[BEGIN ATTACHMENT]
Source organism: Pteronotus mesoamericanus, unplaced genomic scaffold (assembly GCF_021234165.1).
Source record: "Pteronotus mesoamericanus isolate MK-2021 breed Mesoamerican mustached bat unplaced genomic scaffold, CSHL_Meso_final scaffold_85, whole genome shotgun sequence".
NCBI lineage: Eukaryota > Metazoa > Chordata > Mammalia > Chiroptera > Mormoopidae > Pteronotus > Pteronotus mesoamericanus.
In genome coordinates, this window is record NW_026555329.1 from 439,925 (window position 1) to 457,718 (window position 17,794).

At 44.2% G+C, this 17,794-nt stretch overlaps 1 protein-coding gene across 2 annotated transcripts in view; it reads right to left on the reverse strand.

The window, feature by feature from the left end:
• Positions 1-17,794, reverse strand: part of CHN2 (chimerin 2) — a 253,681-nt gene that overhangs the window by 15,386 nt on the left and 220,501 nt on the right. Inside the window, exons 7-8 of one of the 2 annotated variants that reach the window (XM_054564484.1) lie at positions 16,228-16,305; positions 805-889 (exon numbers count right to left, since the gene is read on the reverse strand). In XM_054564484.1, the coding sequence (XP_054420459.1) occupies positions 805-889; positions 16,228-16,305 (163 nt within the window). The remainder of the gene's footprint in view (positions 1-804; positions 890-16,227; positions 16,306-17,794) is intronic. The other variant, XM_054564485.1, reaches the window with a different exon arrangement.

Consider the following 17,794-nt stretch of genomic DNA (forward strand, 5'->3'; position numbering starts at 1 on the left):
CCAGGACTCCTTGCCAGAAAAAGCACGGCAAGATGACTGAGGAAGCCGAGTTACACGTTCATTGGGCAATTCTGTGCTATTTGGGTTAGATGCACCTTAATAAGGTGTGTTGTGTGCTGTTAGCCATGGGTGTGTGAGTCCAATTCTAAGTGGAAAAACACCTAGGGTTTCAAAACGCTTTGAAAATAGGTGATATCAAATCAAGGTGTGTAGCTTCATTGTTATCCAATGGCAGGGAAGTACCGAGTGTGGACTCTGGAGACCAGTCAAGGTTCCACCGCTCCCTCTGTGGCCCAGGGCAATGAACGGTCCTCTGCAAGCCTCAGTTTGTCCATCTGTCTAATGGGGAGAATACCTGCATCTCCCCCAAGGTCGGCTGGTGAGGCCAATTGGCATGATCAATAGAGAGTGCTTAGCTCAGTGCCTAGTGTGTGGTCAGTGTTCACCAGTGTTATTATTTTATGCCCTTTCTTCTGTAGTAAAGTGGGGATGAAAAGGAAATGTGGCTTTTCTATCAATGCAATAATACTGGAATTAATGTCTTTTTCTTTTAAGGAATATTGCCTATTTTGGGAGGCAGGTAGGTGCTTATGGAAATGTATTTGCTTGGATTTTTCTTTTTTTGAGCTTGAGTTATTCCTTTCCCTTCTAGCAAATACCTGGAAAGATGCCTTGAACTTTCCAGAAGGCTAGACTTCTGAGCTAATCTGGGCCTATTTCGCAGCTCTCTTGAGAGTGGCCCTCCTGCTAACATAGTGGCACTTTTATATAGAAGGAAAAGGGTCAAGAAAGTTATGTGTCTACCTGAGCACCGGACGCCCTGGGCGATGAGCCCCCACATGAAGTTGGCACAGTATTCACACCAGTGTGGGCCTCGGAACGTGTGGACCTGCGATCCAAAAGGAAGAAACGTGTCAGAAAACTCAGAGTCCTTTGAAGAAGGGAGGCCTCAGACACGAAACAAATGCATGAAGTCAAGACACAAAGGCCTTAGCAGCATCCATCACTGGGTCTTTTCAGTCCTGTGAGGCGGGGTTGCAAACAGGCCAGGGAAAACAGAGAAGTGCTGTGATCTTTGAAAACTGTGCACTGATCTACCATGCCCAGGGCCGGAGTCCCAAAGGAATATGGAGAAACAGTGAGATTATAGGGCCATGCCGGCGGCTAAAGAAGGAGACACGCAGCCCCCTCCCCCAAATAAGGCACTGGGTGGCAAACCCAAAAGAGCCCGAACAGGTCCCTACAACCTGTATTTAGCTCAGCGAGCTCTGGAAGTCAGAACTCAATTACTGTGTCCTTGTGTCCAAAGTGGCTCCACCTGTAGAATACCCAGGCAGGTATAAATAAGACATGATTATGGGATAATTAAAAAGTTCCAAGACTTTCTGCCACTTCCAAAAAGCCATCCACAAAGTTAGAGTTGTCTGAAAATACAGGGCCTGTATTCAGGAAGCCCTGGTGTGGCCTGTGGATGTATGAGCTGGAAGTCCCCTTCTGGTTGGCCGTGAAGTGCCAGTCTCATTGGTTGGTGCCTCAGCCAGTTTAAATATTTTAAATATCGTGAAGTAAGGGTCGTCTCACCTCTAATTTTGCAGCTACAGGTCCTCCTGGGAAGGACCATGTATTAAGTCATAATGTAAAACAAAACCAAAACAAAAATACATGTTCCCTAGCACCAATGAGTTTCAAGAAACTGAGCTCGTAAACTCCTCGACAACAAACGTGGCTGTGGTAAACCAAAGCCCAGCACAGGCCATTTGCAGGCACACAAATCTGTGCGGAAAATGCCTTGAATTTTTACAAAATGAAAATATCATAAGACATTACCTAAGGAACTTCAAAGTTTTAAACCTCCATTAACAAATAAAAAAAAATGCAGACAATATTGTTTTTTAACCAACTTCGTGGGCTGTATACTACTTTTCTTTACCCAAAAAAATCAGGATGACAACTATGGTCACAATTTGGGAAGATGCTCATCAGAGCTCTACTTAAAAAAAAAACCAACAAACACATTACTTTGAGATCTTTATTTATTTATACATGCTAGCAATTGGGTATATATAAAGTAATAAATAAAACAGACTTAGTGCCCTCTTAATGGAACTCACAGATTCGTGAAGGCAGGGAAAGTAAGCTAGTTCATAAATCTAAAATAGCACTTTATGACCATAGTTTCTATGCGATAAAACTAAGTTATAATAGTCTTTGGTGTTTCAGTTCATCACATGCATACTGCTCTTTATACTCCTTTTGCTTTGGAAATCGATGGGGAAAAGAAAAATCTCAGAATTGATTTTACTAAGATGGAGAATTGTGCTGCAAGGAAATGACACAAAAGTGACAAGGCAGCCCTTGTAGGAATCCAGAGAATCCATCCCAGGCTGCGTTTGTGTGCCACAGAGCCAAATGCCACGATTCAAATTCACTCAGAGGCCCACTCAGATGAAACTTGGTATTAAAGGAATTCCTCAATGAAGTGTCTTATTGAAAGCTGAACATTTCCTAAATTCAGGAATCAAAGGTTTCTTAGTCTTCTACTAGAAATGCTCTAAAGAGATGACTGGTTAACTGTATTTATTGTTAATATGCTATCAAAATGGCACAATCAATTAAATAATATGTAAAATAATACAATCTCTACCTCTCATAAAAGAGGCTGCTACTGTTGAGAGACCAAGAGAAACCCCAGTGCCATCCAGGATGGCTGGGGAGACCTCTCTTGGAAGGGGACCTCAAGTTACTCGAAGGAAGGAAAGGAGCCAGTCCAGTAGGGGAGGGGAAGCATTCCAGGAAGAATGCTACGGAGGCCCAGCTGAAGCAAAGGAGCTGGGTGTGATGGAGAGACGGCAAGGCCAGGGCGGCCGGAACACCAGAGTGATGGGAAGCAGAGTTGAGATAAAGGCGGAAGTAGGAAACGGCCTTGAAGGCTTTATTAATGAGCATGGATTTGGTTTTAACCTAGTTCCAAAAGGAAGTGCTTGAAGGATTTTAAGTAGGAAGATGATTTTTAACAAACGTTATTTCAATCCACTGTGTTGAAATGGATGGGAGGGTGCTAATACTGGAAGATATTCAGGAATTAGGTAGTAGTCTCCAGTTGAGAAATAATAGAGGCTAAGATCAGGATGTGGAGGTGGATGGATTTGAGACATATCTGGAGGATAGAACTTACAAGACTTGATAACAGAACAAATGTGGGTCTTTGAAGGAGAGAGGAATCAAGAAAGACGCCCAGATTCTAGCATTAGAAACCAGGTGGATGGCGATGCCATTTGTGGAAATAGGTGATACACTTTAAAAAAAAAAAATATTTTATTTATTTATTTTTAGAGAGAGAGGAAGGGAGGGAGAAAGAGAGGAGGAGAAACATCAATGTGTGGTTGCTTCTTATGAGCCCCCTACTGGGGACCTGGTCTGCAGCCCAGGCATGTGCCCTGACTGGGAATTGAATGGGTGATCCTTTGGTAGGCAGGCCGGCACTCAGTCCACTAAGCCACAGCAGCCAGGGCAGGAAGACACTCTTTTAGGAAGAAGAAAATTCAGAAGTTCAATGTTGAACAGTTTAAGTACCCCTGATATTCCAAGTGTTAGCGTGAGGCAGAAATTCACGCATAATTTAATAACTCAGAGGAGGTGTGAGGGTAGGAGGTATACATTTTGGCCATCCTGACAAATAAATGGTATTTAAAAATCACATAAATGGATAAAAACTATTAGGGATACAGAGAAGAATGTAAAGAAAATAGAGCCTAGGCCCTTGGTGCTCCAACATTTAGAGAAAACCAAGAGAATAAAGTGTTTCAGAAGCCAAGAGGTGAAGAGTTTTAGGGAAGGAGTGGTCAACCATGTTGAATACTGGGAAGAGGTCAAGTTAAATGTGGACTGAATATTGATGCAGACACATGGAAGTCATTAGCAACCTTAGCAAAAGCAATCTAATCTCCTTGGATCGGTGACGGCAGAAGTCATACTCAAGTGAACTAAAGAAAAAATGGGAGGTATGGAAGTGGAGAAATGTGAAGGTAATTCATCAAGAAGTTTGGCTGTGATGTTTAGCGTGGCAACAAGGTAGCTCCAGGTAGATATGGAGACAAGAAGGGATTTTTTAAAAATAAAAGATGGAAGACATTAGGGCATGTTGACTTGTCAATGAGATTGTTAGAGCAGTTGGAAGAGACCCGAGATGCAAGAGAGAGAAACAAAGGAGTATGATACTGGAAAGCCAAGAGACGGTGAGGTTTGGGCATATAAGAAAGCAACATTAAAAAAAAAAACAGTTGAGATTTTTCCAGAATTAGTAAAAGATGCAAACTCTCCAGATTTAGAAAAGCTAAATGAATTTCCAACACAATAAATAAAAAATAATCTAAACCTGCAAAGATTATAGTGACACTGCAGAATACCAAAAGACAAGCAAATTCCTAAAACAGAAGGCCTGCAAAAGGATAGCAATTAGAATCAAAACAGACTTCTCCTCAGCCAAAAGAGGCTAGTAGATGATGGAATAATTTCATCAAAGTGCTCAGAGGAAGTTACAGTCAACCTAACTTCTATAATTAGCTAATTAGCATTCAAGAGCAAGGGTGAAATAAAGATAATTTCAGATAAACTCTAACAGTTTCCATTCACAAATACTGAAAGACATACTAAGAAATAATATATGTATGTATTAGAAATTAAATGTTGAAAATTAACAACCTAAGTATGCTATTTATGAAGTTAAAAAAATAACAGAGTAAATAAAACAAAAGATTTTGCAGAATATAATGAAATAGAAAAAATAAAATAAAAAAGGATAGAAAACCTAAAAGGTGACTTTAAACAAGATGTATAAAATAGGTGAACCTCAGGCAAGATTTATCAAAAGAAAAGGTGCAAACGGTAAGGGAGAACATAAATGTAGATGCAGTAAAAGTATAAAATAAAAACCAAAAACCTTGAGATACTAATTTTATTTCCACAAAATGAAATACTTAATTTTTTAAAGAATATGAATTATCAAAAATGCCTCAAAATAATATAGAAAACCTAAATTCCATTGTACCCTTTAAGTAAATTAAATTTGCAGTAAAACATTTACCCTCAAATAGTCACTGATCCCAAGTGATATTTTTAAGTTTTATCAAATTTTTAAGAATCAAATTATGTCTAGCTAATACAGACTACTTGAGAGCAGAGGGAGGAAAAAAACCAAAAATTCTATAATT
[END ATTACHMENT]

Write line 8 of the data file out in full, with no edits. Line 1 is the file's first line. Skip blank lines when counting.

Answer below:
Consider the following 17,794-nt stretch of genomic DNA (forward strand, 5'->3'; position numbering starts at 1 on the left):